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TSA: Pat-Downs A Must For Some With Disabilities

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In an open letter to members of the disability community, a top Transportation Security Administration official says that some people with disabilities will be required to undergo “alternate screening techniques including pat-downs.”

The letter sent Monday was designed to clarify airport screening techniques ahead of the Thanksgiving travel rush. It comes as more airports shift their screening procedures from metal detectors to full-body scanners. Those who opt out of the machines or who trigger alarms are subject to intense pat-downs, which have been sharply criticized by some passengers who claim that they are too invasive.

However, TSA officials say some people with disabilities are ineligible for the body scanners and therefore must automatically undergo secondary screening measures. This includes individuals who use wheelchairs or other mobility devices and cannot stand, travelers with service animals, people who rely on a cane or walker and those unable to lift their arms to shoulder level for several seconds.

Similarly, travelers who are accompanying or assisting a person who cannot pass through the machines will also be subject to alternative screening measures, wrote Kimberly Walton, the TSA’s special counselor in the letter.

“There is nothing punitive about our measures; it just makes good security sense,” Walton wrote. Nonetheless, she acknowledged, “the pat-down you receive will be more thorough than what you may have received previously.”

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Comments (10 Responses)

  1. buttonlass says:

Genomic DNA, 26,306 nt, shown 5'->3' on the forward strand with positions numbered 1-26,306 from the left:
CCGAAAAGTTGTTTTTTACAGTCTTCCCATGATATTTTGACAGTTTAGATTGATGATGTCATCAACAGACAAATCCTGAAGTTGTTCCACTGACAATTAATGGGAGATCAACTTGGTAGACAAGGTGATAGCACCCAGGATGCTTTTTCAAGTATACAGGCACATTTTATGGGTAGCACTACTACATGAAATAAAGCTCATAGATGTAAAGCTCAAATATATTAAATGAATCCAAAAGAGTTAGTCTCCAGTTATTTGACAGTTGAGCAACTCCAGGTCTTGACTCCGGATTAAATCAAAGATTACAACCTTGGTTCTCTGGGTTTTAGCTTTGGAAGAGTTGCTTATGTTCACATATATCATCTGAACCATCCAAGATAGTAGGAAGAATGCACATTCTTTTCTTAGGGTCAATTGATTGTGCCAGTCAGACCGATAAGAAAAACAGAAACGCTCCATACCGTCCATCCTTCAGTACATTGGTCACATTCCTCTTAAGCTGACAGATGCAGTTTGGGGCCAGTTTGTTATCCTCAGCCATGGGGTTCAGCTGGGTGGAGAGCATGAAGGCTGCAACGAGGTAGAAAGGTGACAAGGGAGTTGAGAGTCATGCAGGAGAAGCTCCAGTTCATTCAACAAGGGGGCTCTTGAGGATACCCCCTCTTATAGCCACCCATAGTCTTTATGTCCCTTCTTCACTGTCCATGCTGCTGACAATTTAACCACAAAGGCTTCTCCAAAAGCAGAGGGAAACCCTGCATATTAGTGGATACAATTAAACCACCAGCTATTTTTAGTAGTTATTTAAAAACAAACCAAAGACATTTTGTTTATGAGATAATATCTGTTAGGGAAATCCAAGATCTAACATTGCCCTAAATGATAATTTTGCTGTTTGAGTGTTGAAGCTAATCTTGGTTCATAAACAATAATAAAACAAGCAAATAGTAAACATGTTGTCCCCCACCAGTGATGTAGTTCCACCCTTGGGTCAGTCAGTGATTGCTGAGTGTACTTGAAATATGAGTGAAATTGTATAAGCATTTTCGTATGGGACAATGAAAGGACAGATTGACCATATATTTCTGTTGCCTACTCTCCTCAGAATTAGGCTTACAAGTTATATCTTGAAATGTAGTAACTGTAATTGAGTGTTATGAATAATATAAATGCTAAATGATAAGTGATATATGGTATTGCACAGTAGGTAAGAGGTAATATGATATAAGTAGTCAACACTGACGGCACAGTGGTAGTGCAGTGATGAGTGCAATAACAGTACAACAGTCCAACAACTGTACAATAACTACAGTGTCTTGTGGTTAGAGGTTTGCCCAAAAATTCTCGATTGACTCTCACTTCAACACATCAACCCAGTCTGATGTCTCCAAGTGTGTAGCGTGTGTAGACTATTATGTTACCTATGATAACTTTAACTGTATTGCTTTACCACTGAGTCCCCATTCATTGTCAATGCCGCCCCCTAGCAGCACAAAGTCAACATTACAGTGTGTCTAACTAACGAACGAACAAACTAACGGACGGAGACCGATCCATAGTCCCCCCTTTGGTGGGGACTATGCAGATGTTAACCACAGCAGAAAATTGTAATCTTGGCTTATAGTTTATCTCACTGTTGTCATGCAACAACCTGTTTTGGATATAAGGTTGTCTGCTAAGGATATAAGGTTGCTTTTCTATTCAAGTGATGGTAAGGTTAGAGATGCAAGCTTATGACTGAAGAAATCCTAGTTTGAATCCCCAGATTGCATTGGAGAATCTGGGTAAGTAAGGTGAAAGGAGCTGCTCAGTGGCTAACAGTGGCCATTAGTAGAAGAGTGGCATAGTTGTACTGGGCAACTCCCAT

As the mother of two children who cannot comply with arm raising instructions I am very disturbed by this. Both myself and our children will have to go through the extra pat down. I may try never flying again until this policy is reversed or ruled discriminatory. I would rather get scanned than have some TSA agent grope me but apparently having kids means I gave up that right. What a crock.

  2. AliceTea says:

    While I thoroughly understand the need for security, and some people with disabilities being required to undergo alternate screening techniques – I require a more in-depth answer than “the pat-down you receive will be more thorough than what you may have received previously.”

    As a wheelchair user, I’m used to the alternative method of pat-down. Yes, it’s a wee bit embarrassing but necessary. HOWEVER, the pat-downs I’ve received previously have always been conducted out in the open, with them feeling (not patting down) under, the sides and between my breasts, and feeling (NOT patting down) my bottom. So.. what does MORE THOROUGH mean?

  3. pattyrocks says:

    I guess there is something (positively) to be said for being home-bound.

  4. CinTaylor says:

    I’ve never brought my son on a plane, partly because of his fears and partly because I’ve heard of the less than spectacular treatment given to people with intellectual disabilities by some airlines. Now I have another reason. He’s been learning for years about good touches and bad touches and where people can touch you and where they shouldn’t. I understand the need for security, but how can I explain to him that nobody can touch him in his private areas…. except for strangers in an airport?

  5. normansmith02 says:

    Every time that I have flown, I have been patted down. When I have met both President Bush and President Obama, I was patted down. It is the world we live in. How indignant would we feel should a terrorist fake a disability to get through an obvious security hole to bring down a plane or kill our President?